The kidneys perform many important functions in the body. They filter waste products from the blood and dispose of them in the urine. The kidneys also produce hormones that help the body produce red blood cells, regulate blood pressure and maintain strong bones.
The Renal Clinic at Children's Hospital of Wisconsin provides comprehensive medical care to infants, children, and adolescents with diseases and other conditions of the kidney. Physicians, nurses, a dietician and a social worker are available to help patients and their families understand and care for their kidney problem.
We offer diagnosis and treatment for:
- Daytime and/or nighttime urinary incontinence (enuresis) (bedwetting).
- Hematuria (blood in the urine).
- Hypertension (high blood pressure) in children, which may be treated with diet, weight control, or medications to prevent long-term complications such as kidney disease, heart disease, or strokes.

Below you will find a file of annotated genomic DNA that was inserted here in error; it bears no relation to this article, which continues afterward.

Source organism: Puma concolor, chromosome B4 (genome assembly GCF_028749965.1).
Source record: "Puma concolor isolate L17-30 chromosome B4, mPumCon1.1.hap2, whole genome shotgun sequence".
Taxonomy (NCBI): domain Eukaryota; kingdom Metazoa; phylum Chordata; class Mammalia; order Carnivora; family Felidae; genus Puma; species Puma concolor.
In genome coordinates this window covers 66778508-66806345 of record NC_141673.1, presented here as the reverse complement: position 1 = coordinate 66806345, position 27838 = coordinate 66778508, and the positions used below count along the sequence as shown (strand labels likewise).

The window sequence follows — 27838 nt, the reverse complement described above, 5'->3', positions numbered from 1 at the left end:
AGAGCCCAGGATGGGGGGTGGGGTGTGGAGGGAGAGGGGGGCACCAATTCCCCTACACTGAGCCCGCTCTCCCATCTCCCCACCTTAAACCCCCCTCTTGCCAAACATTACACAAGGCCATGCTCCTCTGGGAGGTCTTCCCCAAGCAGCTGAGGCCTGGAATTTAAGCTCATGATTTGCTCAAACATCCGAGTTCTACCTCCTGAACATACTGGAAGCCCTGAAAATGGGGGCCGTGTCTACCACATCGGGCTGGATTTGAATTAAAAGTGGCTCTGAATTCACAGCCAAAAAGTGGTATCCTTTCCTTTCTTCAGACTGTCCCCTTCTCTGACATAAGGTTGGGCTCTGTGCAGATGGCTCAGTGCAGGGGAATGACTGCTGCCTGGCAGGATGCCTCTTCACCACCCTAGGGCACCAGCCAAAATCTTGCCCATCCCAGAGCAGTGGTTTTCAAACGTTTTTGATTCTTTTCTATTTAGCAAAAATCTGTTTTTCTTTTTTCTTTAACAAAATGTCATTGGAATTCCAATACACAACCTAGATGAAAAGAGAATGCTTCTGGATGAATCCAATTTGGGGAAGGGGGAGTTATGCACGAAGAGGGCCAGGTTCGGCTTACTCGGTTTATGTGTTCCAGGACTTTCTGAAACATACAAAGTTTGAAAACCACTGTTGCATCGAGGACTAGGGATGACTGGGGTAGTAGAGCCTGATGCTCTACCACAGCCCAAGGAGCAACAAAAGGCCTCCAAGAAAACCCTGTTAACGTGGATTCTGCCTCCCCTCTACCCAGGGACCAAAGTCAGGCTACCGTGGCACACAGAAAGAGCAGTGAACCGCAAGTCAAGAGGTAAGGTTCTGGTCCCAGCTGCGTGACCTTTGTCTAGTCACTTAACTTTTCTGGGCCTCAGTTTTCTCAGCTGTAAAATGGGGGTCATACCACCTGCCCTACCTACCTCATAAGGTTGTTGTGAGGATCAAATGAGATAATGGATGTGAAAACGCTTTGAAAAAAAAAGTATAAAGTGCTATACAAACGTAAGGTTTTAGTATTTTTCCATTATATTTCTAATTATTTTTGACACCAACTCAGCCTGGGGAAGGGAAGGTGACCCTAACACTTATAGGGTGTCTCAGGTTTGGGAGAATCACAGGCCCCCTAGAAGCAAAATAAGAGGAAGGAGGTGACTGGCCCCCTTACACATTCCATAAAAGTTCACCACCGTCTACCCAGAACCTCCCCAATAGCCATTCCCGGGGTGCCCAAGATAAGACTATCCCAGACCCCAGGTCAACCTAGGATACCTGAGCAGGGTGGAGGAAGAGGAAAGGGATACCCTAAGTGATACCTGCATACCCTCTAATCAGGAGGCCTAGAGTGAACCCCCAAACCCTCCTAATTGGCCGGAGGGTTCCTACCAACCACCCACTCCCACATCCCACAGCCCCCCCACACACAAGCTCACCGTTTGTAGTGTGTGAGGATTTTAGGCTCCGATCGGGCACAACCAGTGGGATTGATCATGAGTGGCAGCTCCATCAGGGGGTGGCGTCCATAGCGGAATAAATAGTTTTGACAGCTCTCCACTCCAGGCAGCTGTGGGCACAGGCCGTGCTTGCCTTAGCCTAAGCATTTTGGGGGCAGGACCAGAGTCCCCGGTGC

- Kidney stones, which may be caused by a number of conditions including hypercalciuria, hyperoxaluria, cystinuria, and frequent urinary tract infections. Discovering the cause for the stone formation is important in treating the child so stones do not reoccur. Pediatric urologists are consulted if surgical or minimally invasive (lithotripsy) stone removal is required.
- Nephrotic syndrome.
- Polycystic kidney disease (PKD).
- Proteinuria (protein in the urine).
- Recurrent urinary tract infections (UTI).
- Kidney failure - acute or chronic. Acute kidney failure usually occurs suddenly and may or may not get better. Chronic kidney failure usually gets worse over a period of months or years. Chronic kidney failure may lead to end stage kidney disease where the kidneys are no longer able to do their jobs. Dialysis (peritoneal dialysis and hemodialysis) and kidney transplantation are therapies available to children with end stage renal disease.
Learn more about our Quality Reports for Pediatric Solid Organ Transplant.